As a TCF customer (long predating my friendship with Scott Johnson), I applaud Cooper for taking steps to stop the undercutting of the financial health of my bank. Go, Bill!

  17. Submitted by Peter Swanson on 12/11/2009 - 05:31 pm.

    Wow. I will not address the long comment. I will just point out that one cannot prove that someone goofed off on company time if that person is salaried. The time stamps on the posts mean nothing.

  18. Submitted by Mitch Berg on 12/12/2009 - 08:29 am.

    Patrick:

    “Bill Cooper and his relationship to Ascension school needs to be brought to a public light.”

    It’s always been public. Nothing is hidden.

    ” How can religion and public school educaton be so intertwined? ”

    There are two answers to that: “Legally” – the schools with pseudo-religious models, both Cooper’s pseudo-Catholic schools and others, like Tariq Ibn-Ziyad Academy are under immense scrutiny exactly because of the potential for religion being involved. Also “Successfully”; not only are the FoEd schools (including, but not limited to, the pseudo-Catholic schools) among the most successful in the state, but Tariq Ibn-Ziyad has had *spectacular* success, with a student body that is poorer and less likely to be English speakers than any other in the state.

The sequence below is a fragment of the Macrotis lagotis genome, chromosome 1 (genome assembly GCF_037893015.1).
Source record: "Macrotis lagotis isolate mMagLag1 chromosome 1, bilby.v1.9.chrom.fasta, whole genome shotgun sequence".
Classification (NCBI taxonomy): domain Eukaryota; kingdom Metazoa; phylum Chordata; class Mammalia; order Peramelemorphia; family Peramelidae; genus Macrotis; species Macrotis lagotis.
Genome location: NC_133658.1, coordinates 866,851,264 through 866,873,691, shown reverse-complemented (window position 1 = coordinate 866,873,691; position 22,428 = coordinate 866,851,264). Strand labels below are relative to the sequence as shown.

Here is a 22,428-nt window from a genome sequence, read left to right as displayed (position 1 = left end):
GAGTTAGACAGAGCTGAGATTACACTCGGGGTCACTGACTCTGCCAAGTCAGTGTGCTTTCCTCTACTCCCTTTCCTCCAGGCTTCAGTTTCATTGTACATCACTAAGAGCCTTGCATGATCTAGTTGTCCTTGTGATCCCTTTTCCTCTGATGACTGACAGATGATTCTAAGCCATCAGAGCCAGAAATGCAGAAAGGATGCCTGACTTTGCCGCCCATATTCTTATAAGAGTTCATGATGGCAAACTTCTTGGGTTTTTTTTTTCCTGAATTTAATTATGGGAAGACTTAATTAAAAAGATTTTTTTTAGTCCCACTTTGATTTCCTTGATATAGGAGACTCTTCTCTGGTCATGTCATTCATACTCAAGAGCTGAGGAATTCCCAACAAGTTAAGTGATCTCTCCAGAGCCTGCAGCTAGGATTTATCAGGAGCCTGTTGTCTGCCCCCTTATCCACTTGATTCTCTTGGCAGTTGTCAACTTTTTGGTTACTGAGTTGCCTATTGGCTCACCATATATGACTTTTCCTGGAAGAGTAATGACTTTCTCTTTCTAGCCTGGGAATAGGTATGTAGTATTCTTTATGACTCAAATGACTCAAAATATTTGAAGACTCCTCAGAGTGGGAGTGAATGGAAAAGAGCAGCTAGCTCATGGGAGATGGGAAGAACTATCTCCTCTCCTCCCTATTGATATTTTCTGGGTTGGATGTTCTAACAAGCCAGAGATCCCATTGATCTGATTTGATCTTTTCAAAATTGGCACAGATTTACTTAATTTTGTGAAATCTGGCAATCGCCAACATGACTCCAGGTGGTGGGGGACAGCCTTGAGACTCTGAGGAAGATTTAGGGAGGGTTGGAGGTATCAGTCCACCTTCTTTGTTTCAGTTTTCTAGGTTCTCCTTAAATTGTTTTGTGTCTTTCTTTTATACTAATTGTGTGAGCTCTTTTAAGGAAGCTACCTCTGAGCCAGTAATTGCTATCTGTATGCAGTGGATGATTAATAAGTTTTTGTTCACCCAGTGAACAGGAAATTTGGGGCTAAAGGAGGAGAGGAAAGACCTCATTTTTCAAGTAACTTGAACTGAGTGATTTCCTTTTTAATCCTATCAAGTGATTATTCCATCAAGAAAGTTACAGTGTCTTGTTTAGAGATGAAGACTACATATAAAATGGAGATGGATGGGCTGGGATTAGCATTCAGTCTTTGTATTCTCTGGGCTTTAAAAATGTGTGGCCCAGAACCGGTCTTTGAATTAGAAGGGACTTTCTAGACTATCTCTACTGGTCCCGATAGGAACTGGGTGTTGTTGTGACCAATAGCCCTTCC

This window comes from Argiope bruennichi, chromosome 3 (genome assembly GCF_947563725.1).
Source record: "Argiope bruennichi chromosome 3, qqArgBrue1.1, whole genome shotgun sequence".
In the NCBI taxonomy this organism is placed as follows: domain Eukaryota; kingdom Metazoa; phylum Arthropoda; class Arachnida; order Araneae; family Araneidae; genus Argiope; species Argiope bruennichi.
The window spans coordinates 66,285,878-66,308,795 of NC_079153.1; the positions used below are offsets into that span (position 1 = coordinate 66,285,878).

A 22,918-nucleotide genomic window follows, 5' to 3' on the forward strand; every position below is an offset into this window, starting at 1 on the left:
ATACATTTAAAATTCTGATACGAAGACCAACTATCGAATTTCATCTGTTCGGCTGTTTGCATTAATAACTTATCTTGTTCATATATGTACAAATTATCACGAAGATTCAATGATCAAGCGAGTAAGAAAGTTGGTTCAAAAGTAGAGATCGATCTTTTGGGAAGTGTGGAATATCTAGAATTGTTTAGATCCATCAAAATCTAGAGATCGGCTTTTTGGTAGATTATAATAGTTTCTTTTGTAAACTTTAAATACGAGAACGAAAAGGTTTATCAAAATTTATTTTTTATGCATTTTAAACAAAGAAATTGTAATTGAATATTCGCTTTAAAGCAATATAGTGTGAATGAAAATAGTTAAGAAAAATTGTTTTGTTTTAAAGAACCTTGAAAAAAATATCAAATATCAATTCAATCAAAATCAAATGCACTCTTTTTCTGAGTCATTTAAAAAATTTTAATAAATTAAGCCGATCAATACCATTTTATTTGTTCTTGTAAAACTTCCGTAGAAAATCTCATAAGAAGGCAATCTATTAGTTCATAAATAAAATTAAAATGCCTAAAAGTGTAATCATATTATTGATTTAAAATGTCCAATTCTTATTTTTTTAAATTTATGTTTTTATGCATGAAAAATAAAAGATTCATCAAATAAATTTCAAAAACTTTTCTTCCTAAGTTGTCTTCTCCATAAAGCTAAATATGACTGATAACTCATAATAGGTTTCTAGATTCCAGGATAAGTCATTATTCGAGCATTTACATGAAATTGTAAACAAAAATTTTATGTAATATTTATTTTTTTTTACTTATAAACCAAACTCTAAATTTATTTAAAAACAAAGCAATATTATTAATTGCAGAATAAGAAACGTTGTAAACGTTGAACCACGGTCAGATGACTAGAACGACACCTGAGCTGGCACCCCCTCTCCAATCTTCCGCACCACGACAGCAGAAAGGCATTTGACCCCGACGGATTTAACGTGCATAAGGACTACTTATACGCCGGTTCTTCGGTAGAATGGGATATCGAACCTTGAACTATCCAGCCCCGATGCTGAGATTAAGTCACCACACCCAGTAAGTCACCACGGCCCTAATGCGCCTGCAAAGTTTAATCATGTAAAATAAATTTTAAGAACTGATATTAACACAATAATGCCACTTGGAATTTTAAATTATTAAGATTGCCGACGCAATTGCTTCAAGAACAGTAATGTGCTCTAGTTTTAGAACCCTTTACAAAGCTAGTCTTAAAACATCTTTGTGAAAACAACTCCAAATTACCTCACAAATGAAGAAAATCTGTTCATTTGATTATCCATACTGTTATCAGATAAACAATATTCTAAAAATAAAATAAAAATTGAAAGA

Peter Swanson:

    “I will just point out that one cannot prove that someone goofed off on company time if that person is salaried. The time stamps on the posts mean nothing. ”

    Very true, Mr. Coleman. I do all my blogging outside work hours, mostly between 5:30 and 7AM. But I set posts to pubish throughout the day, to give people a reason to keep coming back. It’s pretty common…

    …and utterly irrelevant to Scott Johnson’s job performance.

  19. Anonymous Submitted by Anonymous on 12/13/2009 - 12:58 pm.

    Nick – Don’t you know how it’s just a coincidence that guys like Johnson work for TCF, where the biggest ideological conservative involved in Republican politics in the state is the boss? Johnson posted during work hours? That couldn’t have POSSIBLY meant his boss winked while he did political work while being paid by the bank! After all, he SAID he didn’t do it during work hours! Didn’t you hear that? These are the most honest and decent people in the world. How dare you suggest they are paid conservative propagandists working on bank time.

  20. Submitted by Joe Nathan on 12/13/2009 - 04:34 pm.

    As a progressive Democrat who supports strong – and has helped close weak charter public schools, I’ve followed this conversation with interest.

    Charters in Minneapolis enroll a higher % of low income, limited English speaking and students of color than the district public schools. Charters have helped encourage the district and the Minneapolis Federation to ask parents and teachers to create new strong options. I think that’s a good thing.

  21. Submitted by Mitch Berg on 12/13/2009 - 08:47 pm.

    Mr. Levine,